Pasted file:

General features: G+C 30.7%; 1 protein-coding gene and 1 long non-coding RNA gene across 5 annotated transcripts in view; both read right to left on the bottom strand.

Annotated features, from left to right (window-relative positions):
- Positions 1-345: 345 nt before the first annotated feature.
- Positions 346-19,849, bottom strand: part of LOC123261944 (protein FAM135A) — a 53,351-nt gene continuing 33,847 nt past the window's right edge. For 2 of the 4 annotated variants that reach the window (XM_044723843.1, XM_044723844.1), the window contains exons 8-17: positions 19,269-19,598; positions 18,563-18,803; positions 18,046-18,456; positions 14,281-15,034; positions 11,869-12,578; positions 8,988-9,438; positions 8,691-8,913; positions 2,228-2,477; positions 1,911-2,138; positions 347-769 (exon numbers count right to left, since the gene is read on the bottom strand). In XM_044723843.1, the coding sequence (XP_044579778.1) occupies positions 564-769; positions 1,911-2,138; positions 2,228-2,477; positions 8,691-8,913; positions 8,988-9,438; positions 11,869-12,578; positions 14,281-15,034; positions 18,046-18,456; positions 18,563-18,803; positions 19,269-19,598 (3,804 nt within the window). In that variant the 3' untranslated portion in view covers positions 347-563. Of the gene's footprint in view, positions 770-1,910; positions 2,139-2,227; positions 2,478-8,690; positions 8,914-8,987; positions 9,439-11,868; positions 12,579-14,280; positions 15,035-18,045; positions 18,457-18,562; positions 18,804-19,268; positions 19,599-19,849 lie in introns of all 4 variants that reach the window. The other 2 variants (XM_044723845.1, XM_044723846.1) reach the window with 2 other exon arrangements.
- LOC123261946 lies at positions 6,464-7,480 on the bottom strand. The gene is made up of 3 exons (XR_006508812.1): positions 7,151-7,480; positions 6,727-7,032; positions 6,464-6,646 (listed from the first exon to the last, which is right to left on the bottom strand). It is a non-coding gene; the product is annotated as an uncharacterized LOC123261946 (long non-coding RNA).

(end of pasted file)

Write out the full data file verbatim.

General features: G+C 30.7%; 1 protein-coding gene and 1 long non-coding RNA gene across 5 annotated transcripts in view; both read right to left on the bottom strand.

Annotated features, from left to right (window-relative positions):
- Positions 1-345: 345 nt before the first annotated feature.
- Positions 346-19,849, bottom strand: part of LOC123261944 (protein FAM135A) — a 53,351-nt gene continuing 33,847 nt past the window's right edge. For 2 of the 4 annotated variants that reach the window (XM_044723843.1, XM_044723844.1), the window contains exons 8-17: positions 19,269-19,598; positions 18,563-18,803; positions 18,046-18,456; positions 14,281-15,034; positions 11,869-12,578; positions 8,988-9,438; positions 8,691-8,913; positions 2,228-2,477; positions 1,911-2,138; positions 347-769 (exon numbers count right to left, since the gene is read on the bottom strand). In XM_044723843.1, the coding sequence (XP_044579778.1) occupies positions 564-769; positions 1,911-2,138; positions 2,228-2,477; positions 8,691-8,913; positions 8,988-9,438; positions 11,869-12,578; positions 14,281-15,034; positions 18,046-18,456; positions 18,563-18,803; positions 19,269-19,598 (3,804 nt within the window). In that variant the 3' untranslated portion in view covers positions 347-563. Of the gene's footprint in view, positions 770-1,910; positions 2,139-2,227; positions 2,478-8,690; positions 8,914-8,987; positions 9,439-11,868; positions 12,579-14,280; positions 15,035-18,045; positions 18,457-18,562; positions 18,804-19,268; positions 19,599-19,849 lie in introns of all 4 variants that reach the window. The other 2 variants (XM_044723845.1, XM_044723846.1) reach the window with 2 other exon arrangements.
- LOC123261946 lies at positions 6,464-7,480 on the bottom strand. The gene is made up of 3 exons (XR_006508812.1): positions 7,151-7,480; positions 6,727-7,032; positions 6,464-6,646 (listed from the first exon to the last, which is right to left on the bottom strand). It is a non-coding gene; the product is annotated as an uncharacterized LOC123261946 (long non-coding RNA).